In addition to surface proteins HA, NA, and M2, influenza infection induces antibodies directed to internal structural NP and M1, nonstructural polymerase complexes, NS1, and NEP, and even small accessory proteins such as PB1-F2 and PA-X [59,60,61,62]. Since the internal proteins are not exposed on the surface on a native virion, it is likely that internal proteins released from degraded virus particles or infected cells or expressed on infected cell membrane mediate antibody generation. The magnitude, quality, and protective functions of antibodies to the influenza internal proteins have not been well-defined yet. Given the highly conserved nature of the internal antigens, however, it is likely that antibodies to the internal proteins have broadly protective roles against diverse influenza strains. The protective role of NP antibodies was investigated in animal challenge models. Mice immunized with recombinant NP proteins demonstrated significantly reduced morbidity upon heterologous influenza infections in an antibody Fc-dependent manner [63,64]. Although it has been shown that NP can be expressed on cell membrane of virus-infected cells [65], whether NP antibodies exert antibody effector functions remains controversial. A study showed that human NP and M1 antibodies were capable of activating NK cells but did not kill target cells in vitro [66]. By contrast, another study showed that human NP antibodies had ADCC activity against diverse strains including H1N1, H3N2, and H7N9, suggesting broad reactivity of ADCC-inducing NP antibodies [67]. Human NP antibodies demonstrated no detectable CDC activity [68], whereas murine NP antibodies showed low but detectable CDC activity [69], showing contrasting results depending on species or experimental settings. Given that NP and M1 are highly conserved among influenza A viruses, it would be worthwhile to determine the potency and breadth of protective roles of the corresponding antibodies. A study demonstrated interesting results regarding the protective role of PB1-F2 antibodies generated during influenza virus infection [70]. While antibodies specific to the N-terminal of PB1-F2 had no protective effects, antibodies to the C-terminal of the protein partially protected mice against influenza infection. It was assumed that antibodies to the N-terminal part of the PB1-F2 dominated over antibodies to the C-terminal part of the protein as protective effects were lost when both antibodies were present. To date, however, there is no report addressing the protective functions of antibodies directed to other internal proteins such as polymerase complexes, NS1, NEP, and small accessory proteins.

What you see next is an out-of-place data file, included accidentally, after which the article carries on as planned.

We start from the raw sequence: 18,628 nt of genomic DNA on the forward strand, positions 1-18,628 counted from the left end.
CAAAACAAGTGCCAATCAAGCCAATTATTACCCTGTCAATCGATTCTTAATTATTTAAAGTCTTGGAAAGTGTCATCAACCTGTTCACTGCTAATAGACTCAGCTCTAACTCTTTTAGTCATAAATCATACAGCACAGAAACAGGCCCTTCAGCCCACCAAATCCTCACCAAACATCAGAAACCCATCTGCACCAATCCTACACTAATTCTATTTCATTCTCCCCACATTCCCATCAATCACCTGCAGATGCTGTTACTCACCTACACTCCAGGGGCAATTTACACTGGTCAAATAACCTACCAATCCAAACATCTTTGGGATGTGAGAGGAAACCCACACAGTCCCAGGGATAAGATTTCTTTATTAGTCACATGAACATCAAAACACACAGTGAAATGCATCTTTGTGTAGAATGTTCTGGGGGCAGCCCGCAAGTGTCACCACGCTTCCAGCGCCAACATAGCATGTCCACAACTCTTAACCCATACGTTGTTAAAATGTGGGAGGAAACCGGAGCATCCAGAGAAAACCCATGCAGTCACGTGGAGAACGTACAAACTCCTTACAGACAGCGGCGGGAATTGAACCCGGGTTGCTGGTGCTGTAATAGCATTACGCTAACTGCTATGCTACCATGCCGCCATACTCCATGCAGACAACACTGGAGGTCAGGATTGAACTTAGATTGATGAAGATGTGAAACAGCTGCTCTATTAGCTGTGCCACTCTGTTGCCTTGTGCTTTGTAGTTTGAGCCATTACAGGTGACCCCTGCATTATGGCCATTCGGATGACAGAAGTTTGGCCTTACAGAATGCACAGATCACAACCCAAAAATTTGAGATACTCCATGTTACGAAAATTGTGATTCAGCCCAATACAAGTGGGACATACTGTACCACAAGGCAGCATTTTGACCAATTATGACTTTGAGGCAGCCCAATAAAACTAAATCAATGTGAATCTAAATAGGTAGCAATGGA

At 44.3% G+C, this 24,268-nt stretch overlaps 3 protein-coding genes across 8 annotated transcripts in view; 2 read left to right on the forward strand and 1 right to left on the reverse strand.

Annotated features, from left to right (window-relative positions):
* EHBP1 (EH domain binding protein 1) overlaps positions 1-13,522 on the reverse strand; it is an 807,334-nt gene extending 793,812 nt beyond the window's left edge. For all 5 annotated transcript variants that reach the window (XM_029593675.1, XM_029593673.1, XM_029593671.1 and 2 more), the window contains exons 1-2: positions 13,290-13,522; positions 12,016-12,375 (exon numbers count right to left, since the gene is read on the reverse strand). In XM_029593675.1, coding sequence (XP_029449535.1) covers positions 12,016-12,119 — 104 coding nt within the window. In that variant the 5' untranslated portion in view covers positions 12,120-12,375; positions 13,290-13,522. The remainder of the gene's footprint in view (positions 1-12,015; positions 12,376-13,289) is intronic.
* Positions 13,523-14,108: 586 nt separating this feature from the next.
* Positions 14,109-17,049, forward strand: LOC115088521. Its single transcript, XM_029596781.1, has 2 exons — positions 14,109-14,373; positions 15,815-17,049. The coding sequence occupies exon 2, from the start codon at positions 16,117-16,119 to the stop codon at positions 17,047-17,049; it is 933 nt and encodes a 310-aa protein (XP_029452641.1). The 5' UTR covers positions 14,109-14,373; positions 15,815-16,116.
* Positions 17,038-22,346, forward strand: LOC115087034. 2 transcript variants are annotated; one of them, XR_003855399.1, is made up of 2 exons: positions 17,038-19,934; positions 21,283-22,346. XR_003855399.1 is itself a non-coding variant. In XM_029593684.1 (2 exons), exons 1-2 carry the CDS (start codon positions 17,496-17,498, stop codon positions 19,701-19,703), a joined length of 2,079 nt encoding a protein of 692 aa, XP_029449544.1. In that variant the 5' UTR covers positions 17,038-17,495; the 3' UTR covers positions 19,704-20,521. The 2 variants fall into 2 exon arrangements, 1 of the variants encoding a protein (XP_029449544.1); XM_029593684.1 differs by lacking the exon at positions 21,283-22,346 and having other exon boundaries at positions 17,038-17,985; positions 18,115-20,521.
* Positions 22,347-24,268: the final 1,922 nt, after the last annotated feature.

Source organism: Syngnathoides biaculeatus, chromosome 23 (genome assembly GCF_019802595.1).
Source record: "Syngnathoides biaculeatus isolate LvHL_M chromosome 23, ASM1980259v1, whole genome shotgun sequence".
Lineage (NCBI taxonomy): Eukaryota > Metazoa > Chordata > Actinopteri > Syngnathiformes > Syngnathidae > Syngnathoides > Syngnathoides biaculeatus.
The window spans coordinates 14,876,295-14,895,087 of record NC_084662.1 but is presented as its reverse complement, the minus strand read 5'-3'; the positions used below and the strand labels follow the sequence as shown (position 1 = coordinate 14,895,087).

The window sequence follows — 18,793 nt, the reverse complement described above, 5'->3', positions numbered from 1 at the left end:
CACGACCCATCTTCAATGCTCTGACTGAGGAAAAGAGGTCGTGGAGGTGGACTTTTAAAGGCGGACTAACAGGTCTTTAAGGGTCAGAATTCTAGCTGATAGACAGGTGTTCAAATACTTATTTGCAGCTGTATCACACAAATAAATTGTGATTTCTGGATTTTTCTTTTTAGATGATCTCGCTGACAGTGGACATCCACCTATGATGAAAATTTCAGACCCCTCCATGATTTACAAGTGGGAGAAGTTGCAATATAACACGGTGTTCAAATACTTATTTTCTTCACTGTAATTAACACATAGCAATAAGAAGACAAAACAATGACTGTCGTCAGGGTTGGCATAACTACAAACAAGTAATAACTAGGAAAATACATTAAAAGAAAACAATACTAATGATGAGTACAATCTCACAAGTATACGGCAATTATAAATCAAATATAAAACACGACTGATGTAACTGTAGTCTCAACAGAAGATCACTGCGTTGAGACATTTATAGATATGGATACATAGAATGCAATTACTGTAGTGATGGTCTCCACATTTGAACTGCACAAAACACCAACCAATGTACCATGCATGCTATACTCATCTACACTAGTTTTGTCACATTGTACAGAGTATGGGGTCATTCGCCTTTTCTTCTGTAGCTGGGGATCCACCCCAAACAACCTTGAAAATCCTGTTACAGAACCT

4. Mucosal Immunity